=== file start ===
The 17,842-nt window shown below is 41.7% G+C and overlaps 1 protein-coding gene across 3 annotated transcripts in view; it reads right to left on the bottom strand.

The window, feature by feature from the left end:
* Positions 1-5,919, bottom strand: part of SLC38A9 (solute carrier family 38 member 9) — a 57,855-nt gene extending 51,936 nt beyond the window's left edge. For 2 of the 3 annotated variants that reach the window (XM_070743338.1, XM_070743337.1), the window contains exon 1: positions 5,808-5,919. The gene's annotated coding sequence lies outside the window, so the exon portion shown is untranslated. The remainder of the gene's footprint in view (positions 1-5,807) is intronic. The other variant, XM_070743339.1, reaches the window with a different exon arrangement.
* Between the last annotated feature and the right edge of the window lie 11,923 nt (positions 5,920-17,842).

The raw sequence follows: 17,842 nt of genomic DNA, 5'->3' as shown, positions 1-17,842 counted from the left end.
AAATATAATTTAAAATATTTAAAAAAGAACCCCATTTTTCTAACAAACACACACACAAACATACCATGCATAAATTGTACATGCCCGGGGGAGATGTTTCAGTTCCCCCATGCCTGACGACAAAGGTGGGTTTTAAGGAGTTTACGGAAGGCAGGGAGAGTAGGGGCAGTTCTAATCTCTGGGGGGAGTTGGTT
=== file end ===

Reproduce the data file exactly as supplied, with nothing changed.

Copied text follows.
The 17,842-nt window shown below is 41.7% G+C and overlaps 1 protein-coding gene across 3 annotated transcripts in view; it reads right to left on the bottom strand.

The window, feature by feature from the left end:
* Positions 1-5,919, bottom strand: part of SLC38A9 (solute carrier family 38 member 9) — a 57,855-nt gene extending 51,936 nt beyond the window's left edge. For 2 of the 3 annotated variants that reach the window (XM_070743338.1, XM_070743337.1), the window contains exon 1: positions 5,808-5,919. The gene's annotated coding sequence lies outside the window, so the exon portion shown is untranslated. The remainder of the gene's footprint in view (positions 1-5,807) is intronic. The other variant, XM_070743339.1, reaches the window with a different exon arrangement.
* Between the last annotated feature and the right edge of the window lie 11,923 nt (positions 5,920-17,842).

The raw sequence follows: 17,842 nt of genomic DNA, 5'->3' as shown, positions 1-17,842 counted from the left end.
AAATATAATTTAAAATATTTAAAAAAGAACCCCATTTTTCTAACAAACACACACACAAACATACCATGCATAAATTGTACATGCCCGGGGGAGATGTTTCAGTTCCCCCATGCCTGACGACAAAGGTGGGTTTTAAGGAGTTTACGGAAGGCAGGGAGAGTAGGGGCAGTTCTAATCTCTGGGGGGAGTTGGTT